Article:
Call it good news or bad news but Ohio hunters killed a whole lot of deer this year. If numbers are to be trusted, 188,335 to be exact, according the Ohio Division of Wildlife. That’s 12,590 more than last season. However, in the not too distant past 191,465 deer were taken two seasons ago during the 2013-14 season.
Last year’s 2014-15 season yield of 175,745 deer caused the Division of Wildlife to enact some rule changes to curb the harvest of antlerless deer by practically eliminating the $15 antlerless permit and reducing bag limits. They did, however, re-open the two-day bonus gun season during the Christmas holidays which left some to wonder where the wisdom went. In the opinionated bunch of outdoor writers I share notes with, some speculate that back room political arm twisting came into play, pointing out that the first proposals of deer regulations submitted to wildlife counsel for approval was quickly replaced with a new slate of proposals after a meeting with state senators. Call it the new reality, but politics trumps all if you like your job.
Officials I’ve talked with and others don’t necessarily believe there are any more deer on the landscape, but poor mast crop and nice weather brought out the hunters and the deer which combined for a seven percent increase in the overall take.
“With the increased kill, hunters may see fewer deer next fall,” said one wildlife biologist.
Locally Adams County had a significant 27 percent jump in the total deer take of 4,157 for the 2015-2016 season. The season before, Adams County hunters bagged 3,278.
Brown County had a slight six percent increase for a total bag of 2,754 deer. Highland County had an increase of 10 percent over last year with 2,919 deer tagged. Scioto County experienced a huge jump of 41 percent to finish out the year with 3,034 deer harvested. The Pike County deer take increased by nearly 27 percent to 2,382.
For those keeping statistics there were 1,701 antlered deer (bucks) taken in Adams County this past season, and 2,456 antlerless deer (button buck and does) taken. Statewide for the 2015 -16 season, the antlered harvest was 76,689 which is an unexpected 16 percent increase. The antlerless deer take for this past season was 111,640 for a very modest increase of 1.7 percent. Biologists were rather stumped for an answer as to why the antlered kill was way up. Everybody’s got an opinion but I would venture a guess that there just aren’t as many does and fawns as there used to be.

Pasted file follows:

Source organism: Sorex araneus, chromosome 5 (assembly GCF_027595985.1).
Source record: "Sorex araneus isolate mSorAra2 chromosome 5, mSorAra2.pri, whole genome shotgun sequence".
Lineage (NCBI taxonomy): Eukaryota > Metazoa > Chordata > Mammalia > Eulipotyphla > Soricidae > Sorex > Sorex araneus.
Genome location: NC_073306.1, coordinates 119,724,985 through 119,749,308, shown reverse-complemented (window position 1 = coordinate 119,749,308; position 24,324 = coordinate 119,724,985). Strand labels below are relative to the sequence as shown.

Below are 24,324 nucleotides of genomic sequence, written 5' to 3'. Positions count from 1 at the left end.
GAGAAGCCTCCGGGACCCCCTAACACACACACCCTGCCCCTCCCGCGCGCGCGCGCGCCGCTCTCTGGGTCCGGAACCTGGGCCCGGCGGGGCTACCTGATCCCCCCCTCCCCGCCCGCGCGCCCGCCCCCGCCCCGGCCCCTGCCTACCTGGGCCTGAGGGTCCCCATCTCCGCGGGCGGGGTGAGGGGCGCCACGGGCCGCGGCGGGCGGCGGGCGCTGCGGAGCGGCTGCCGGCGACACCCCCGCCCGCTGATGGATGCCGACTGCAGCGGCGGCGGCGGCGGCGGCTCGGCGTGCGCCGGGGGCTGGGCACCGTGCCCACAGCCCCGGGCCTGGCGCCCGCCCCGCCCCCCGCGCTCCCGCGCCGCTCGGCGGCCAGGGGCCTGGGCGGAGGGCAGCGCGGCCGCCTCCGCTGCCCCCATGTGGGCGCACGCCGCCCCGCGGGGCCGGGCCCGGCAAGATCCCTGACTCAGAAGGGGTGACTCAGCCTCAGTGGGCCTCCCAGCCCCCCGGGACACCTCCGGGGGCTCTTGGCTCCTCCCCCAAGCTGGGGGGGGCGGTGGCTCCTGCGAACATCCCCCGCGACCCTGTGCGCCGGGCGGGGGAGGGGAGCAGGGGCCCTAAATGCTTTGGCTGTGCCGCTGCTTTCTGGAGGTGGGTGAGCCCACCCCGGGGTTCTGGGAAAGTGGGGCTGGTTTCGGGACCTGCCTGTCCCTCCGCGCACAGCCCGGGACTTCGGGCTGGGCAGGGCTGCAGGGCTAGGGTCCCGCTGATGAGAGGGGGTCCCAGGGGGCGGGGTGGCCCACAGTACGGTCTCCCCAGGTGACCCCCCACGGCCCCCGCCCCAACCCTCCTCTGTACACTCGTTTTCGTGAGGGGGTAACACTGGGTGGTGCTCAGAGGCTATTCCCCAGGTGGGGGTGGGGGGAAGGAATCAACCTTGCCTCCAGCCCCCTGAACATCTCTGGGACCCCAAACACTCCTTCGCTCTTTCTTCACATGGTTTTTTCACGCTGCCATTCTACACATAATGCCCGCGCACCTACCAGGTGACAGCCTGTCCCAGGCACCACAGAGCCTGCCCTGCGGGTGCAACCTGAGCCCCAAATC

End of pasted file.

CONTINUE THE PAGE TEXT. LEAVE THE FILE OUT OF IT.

A conference call with wildlife officials last Thursday revealed that a license fee increase for non-resident hunters was not on the horizon after a twice failed attempt by the Division of Wildlife. This past season non-resident hunting license sales rose by four percent for a total of 39,360 non-resident hunting license sold during the season. Adams County leads the state in non-resident deer harvest. Also shelved was the plan to go to 26 deer-management units (DMU), doing away with county by county management.
It appears the direction the Division of Wildlife is heading is toward the status-quo, which sometimes isn’t a bad thing. The proposed deer regulations for next fall’s hunting season is same old –same old, a mirror image of the 2015 regulations; no-changes. Only the dates have been changed as allowed by the calendar. Bow season opener and closer is slated for Sept. 23 – Feb 5. The much debated youth season is Nov. 19-20. Deer gun opens the Monday after Thanksgiving, Nov. 28 – Dec. 4.
The equally debated “bonus” gun season is Dec. 28-29, and the late muzzleloader season, which is now later than ever, Jan. 14-17. All deer bag limits remain the same. Mark March 5 on your calendars as that is the date of the Division Of Wildlife open houses where the public is welcome to comment on these matters and more. Times and locations are in the back of the 2015-16 hunting regulations.